Food & Drink

Michael Twitty’s Jollof Rice

The culinary historian’s take on the beloved West African dish, from his new cookbook, Rice

Photo: Dacey Sivewright

This famous West African rice is named after the Wolof people of Senegal and Gambia, who themselves call it benachin. Maggi, a popular imported bouillon cube ubiquitous in West Africa, has become part of the flavor profile of everything there. If you have access to an international market, it will have Maggi cubes, and you can use them to make a Maggi broth to replace the stock here—just follow the instructions on the package. Be careful—it tends to be salty, so go lightly at first to find your bearings. 

Kitchen pepper is an old-school spice mixture that was very popular in early American cooking, especially in the coastal South. While it takes its main cues from quatre épices, a spice mix of pepper, cloves, nutmeg, and ground ginger common in French cooking, it also helped to preserve both medieval and Silk Road flavors in Southern foodways, as well as the flavors of West Africa, where indigenous and Middle Eastern spices had long influenced the cuisine. This is my take on this classic. It has the complexity of garam masala without quite the punch and heat. —Michael Twitty


  • Basic Jollof Rice (Yield: 4 servings)

    • 2 tbsp. vegetable oil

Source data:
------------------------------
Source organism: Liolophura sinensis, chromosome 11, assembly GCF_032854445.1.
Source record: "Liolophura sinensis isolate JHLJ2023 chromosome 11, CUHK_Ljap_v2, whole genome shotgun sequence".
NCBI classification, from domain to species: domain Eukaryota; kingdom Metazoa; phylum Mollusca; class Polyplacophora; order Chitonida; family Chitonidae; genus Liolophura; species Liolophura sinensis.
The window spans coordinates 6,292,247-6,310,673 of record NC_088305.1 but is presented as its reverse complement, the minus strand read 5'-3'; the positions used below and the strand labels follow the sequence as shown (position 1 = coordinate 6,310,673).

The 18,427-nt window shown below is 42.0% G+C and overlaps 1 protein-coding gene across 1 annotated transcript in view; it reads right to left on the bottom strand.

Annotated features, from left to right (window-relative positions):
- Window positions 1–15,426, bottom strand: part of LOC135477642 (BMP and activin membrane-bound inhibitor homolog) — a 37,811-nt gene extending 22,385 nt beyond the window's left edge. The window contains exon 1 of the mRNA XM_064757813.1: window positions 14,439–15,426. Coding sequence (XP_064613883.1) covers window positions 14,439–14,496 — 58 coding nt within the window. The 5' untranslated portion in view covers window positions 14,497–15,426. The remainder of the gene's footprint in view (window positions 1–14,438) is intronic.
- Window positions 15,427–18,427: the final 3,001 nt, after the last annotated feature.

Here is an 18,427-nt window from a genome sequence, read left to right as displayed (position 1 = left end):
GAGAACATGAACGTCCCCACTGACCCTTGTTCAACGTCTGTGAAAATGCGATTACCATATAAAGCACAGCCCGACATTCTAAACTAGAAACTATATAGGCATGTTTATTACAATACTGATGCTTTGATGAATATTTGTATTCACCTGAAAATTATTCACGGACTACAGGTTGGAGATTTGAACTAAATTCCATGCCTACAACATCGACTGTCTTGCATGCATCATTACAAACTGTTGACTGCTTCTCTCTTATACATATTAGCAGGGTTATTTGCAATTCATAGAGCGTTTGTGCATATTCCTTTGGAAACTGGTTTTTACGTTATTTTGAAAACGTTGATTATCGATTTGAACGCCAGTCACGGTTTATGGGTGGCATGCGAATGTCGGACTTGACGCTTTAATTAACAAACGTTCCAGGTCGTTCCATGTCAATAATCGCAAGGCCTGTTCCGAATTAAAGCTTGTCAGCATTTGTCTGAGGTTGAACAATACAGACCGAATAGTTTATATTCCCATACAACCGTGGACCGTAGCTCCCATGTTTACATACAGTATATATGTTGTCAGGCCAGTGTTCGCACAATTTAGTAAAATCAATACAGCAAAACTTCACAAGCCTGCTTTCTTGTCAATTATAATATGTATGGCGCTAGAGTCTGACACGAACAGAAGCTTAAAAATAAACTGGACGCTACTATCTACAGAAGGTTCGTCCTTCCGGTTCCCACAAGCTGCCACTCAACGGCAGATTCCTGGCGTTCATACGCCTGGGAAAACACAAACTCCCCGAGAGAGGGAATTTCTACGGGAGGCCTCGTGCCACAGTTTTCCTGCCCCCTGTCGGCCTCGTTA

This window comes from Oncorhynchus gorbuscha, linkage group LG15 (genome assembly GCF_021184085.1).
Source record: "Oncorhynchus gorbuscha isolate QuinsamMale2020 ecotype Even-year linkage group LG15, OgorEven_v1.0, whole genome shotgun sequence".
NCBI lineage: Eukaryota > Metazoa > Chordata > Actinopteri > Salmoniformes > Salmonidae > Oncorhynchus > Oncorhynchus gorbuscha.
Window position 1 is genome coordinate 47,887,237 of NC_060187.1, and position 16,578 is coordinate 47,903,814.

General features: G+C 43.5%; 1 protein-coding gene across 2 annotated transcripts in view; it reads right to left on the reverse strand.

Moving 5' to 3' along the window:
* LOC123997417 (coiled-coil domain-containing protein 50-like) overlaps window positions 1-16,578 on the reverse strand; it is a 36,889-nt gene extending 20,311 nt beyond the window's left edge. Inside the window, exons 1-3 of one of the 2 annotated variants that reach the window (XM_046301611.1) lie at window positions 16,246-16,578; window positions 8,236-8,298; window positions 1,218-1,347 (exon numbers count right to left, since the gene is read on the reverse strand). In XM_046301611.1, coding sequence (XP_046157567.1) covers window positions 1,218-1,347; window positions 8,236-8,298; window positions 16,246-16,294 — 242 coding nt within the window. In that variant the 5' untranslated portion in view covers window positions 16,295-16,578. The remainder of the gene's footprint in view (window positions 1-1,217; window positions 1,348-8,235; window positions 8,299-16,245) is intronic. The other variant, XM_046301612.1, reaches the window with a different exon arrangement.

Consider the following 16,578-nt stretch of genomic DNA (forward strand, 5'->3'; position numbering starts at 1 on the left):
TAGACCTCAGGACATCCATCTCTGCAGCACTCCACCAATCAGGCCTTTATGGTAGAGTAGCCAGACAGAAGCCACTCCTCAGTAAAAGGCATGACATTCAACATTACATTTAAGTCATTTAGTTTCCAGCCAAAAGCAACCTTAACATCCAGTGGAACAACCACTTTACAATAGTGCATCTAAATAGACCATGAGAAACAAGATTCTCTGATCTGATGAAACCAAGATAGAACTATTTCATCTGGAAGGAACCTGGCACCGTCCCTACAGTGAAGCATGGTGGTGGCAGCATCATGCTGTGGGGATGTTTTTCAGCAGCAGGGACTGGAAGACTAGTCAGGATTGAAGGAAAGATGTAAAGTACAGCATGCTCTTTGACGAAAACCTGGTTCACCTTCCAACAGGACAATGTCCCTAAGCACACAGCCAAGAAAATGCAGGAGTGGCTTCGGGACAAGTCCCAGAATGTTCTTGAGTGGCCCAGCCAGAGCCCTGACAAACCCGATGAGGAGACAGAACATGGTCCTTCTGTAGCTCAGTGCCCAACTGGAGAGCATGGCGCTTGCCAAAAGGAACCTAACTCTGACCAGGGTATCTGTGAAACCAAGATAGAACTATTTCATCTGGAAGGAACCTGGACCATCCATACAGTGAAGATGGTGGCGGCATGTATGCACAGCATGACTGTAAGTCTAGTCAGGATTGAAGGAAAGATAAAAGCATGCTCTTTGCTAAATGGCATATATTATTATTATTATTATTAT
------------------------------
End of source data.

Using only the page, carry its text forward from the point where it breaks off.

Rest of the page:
• 1 large yellow onion, chopped

    • 2 garlic cloves, peeled and smashed

    • 2 tbsp. tomato paste

    • 1½ cups long-grain white rice, washed and drained

    • 1 habanero pepper, seeded and chopped

    • ½ tsp. freshly ground black pepper or kitchen pepper (ingredients below)

    • ½ tsp. seasoned salt or jollof rice seasoning

    • 2½ cups vegetable or chicken stock, homemade or store-bought, or Maggi broth

  • For the Kitchen Pepper (Yield: About ½ cup)

    • 2 tbsp. coarsely ground black pepper

    • 1 tbsp. freshly grated nutmeg

    • 1 tbsp. ground allspice

    • 1 tbsp. ground cinnamon

    • 1 tbsp. ground ginger

    • 1 tbsp. ground mace

    • 1 tbsp. ground white pepper

    • 1 tbsp. red pepper flakes


  1. Make the kitchen pepper if using: Combine the black pepper, nutmeg, allspice, cinnamon, ginger, mace, white pepper, and red pepper flakes in a small bowl. Store in an airtight container in a cool, dry place for up to six months.

  2. Make the jollof: Heat the oil in a medium saucepan with a tight-fitting lid over medium-high heat. Add the onion and garlic and sauté for 4–5 minutes, until soft.

  3. Add the tomato paste, turn the heat down to medium-low, and cook for about 3 minutes, stirring constantly. 

  4. Stir in the rice, chili pepper, black pepper or kitchen pepper, and seasoned salt. Cook for 2–3 minutes, stirring constantly to prevent the rice from sticking to the bottom of the pan. 

  5. Add the stock, cover, turn the heat down to low, and simmer for about 20 minutes, until the liquid is nearly but not completely absorbed. Remove the lid, place a piece of aluminum foil over the pan, return the lid to the pan over the foil, and steam for another 20 minutes. 

From RICE: a SAVOR THE SOUTH® cookbook by Michael W. Twitty. Copyright © 2021 by the University of North Carolina Press. Used by permission of the publisher.